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8 March 2022: International Women’s Day

08 March 2022

To mark International Women’s Day, Police and Crime Commissioner Donna Jones praises inspiring female leaders, gives her support to female progression and stands up for female victims.


It is a huge honour to be elected as the first female Police and Crime Commissioner for Hampshire and the Isle of Wight and the first female leader of Portsmouth City Council. Being a role model to girls growing up across Hampshire and the Isle of Wight is something I am proud to do. Today I am launching a mentoring programme with female members of my Youth Commission, to provide guidance and support in their progression and chosen career pathways.

We have many capable female leaders across Hampshire and the Isle of Wight including the Chief Constable, Deputy Chief Fire Officer, Chief Crown Prosecutor, Chief Executive of Hampshire County Council and the Chief Executive of Queen Alexandra hospital in Cosham, to name just a few. These inspiring female leaders are ensuring women’s voices are heard and are shaping and influencing public services and policies for the benefit of all our communities.

Hampshire Constabulary is led by a female leader, the county’s first female Chief Constable, Olivia Pinkney. As well as Olivia, Hampshire Constabulary is led by two Assistant Chief Constables (ACC); ACC Lucy Hutson who leads local implementation of the national police officer recruitment programme, and Catherine Akehurst who will shortly be heading up joint operations across Hampshire and Thames Valley. Female progression hasn’t just been limited to the Hampshire borders either, with Deputy Chief Constable Maggie Blythe from Hampshire Constabulary being selected by the National Police Chiefs Council to lead the national police strategy for Violence Against Women and Girls. Once a senior officer at Hampshire Constabulary, Commander Dr. Alison Heydari is now the most senior black female police officer in the UK and working in the Metropolitan Police . Females in senior roles are inspiring young girls to go into policing.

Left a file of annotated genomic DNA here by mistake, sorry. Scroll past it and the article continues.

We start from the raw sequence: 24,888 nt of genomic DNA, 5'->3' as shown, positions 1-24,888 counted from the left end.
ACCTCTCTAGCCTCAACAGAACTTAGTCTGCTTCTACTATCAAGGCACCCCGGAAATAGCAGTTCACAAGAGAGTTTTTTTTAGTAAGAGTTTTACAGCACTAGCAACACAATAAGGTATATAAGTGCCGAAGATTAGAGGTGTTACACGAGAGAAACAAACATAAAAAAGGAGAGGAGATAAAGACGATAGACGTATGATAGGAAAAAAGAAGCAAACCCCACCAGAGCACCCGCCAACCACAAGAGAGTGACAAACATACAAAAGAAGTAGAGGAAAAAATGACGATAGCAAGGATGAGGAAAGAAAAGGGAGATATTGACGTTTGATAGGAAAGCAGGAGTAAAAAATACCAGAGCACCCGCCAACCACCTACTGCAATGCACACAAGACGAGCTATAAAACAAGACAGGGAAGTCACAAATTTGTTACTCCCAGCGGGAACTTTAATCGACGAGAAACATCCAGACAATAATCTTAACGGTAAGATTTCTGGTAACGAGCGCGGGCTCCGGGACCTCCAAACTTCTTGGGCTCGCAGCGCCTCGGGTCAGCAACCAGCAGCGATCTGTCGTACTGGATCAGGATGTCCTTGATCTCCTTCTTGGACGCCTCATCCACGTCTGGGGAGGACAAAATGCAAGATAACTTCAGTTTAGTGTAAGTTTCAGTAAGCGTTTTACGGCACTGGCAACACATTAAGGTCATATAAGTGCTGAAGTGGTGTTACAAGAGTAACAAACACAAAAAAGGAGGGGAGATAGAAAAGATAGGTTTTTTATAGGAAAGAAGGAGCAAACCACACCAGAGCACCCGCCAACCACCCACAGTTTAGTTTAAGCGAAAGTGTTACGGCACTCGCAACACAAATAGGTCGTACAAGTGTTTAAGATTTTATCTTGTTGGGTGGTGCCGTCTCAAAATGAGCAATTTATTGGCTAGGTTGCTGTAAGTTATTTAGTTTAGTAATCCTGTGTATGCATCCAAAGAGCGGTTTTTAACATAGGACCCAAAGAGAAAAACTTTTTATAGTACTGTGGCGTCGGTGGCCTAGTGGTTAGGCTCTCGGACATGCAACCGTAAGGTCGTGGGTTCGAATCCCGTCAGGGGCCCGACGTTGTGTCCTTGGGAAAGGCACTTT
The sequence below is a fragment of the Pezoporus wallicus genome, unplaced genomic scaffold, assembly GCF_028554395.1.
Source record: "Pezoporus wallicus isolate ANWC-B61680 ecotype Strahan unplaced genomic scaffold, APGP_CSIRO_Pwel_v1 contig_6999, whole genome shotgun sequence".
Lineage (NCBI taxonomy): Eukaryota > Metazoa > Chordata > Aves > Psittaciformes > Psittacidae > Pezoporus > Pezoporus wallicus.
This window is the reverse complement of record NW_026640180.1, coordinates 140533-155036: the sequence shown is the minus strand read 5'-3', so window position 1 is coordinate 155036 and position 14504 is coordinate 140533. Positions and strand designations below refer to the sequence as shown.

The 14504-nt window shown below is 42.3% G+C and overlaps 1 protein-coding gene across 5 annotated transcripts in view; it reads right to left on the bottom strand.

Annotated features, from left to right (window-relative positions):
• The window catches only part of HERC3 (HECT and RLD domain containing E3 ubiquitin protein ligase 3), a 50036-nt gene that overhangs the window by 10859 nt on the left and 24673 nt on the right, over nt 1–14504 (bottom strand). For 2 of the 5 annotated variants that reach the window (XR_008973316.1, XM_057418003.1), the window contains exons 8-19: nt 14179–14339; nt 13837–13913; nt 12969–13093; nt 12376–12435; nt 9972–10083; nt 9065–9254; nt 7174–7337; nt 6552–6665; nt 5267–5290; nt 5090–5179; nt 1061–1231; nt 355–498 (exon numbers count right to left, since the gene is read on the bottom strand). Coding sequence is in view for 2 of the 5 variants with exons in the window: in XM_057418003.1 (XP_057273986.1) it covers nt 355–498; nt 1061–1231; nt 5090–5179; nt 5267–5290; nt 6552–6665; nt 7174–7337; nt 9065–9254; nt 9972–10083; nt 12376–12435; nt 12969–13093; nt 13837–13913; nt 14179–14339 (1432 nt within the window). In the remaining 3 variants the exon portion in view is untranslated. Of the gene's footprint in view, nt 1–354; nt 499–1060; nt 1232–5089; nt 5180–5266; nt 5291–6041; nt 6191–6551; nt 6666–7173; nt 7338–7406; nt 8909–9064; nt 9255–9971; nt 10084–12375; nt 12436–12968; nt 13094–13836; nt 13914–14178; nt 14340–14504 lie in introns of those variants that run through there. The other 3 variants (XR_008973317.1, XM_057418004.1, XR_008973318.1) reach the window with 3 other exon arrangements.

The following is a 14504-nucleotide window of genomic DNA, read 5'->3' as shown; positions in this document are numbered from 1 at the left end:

I am proud to be the Association of Police and Crime Commissioners (APCC) joint national Victims lead, working with the Government to tackle Violence Against Women and Girls. I am determined that our streets and homes become safe places for all women and girls and I will continue to work with the Government, victims groups and wider partners to make a real and lasting difference for victims to thrive and succeed in society and fulfil their full potential as female leaders.